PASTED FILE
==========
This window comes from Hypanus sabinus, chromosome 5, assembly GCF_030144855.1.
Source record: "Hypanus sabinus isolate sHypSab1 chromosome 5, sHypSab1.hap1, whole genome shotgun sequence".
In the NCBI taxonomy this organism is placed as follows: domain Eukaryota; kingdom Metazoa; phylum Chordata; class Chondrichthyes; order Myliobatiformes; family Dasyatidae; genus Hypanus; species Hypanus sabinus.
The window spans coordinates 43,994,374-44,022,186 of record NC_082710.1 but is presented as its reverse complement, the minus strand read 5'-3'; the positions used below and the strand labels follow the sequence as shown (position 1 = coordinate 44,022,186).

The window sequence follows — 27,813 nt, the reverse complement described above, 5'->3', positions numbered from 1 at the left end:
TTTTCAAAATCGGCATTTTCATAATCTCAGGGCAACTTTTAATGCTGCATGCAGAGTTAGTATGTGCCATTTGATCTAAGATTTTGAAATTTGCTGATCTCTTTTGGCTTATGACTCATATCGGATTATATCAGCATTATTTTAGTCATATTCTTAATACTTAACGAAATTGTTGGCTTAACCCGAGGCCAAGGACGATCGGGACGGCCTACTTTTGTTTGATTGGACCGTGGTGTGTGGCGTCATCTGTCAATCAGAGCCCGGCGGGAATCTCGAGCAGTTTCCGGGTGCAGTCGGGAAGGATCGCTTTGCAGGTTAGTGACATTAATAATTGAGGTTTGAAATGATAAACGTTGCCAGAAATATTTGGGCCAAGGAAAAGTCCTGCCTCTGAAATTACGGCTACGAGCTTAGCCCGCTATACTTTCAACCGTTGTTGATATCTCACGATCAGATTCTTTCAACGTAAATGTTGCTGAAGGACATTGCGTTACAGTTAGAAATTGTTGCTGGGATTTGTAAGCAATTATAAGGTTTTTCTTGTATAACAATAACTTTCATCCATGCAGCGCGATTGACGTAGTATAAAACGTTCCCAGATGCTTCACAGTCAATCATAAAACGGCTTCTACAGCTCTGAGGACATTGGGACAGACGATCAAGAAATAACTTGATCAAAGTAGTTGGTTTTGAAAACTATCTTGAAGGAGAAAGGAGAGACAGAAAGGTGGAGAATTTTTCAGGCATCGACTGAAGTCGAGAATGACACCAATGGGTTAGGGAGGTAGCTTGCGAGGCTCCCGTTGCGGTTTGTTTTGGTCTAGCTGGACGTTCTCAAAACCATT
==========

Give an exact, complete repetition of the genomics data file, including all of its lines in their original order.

This window comes from Hypanus sabinus, chromosome 5, assembly GCF_030144855.1.
Source record: "Hypanus sabinus isolate sHypSab1 chromosome 5, sHypSab1.hap1, whole genome shotgun sequence".
In the NCBI taxonomy this organism is placed as follows: domain Eukaryota; kingdom Metazoa; phylum Chordata; class Chondrichthyes; order Myliobatiformes; family Dasyatidae; genus Hypanus; species Hypanus sabinus.
The window spans coordinates 43,994,374-44,022,186 of record NC_082710.1 but is presented as its reverse complement, the minus strand read 5'-3'; the positions used below and the strand labels follow the sequence as shown (position 1 = coordinate 44,022,186).

The window sequence follows — 27,813 nt, the reverse complement described above, 5'->3', positions numbered from 1 at the left end:
TTTTCAAAATCGGCATTTTCATAATCTCAGGGCAACTTTTAATGCTGCATGCAGAGTTAGTATGTGCCATTTGATCTAAGATTTTGAAATTTGCTGATCTCTTTTGGCTTATGACTCATATCGGATTATATCAGCATTATTTTAGTCATATTCTTAATACTTAACGAAATTGTTGGCTTAACCCGAGGCCAAGGACGATCGGGACGGCCTACTTTTGTTTGATTGGACCGTGGTGTGTGGCGTCATCTGTCAATCAGAGCCCGGCGGGAATCTCGAGCAGTTTCCGGGTGCAGTCGGGAAGGATCGCTTTGCAGGTTAGTGACATTAATAATTGAGGTTTGAAATGATAAACGTTGCCAGAAATATTTGGGCCAAGGAAAAGTCCTGCCTCTGAAATTACGGCTACGAGCTTAGCCCGCTATACTTTCAACCGTTGTTGATATCTCACGATCAGATTCTTTCAACGTAAATGTTGCTGAAGGACATTGCGTTACAGTTAGAAATTGTTGCTGGGATTTGTAAGCAATTATAAGGTTTTTCTTGTATAACAATAACTTTCATCCATGCAGCGCGATTGACGTAGTATAAAACGTTCCCAGATGCTTCACAGTCAATCATAAAACGGCTTCTACAGCTCTGAGGACATTGGGACAGACGATCAAGAAATAACTTGATCAAAGTAGTTGGTTTTGAAAACTATCTTGAAGGAGAAAGGAGAGACAGAAAGGTGGAGAATTTTTCAGGCATCGACTGAAGTCGAGAATGACACCAATGGGTTAGGGAGGTAGCTTGCGAGGCTCCCGTTGCGGTTTGTTTTGGTCTAGCTGGACGTTCTCAAAACCATT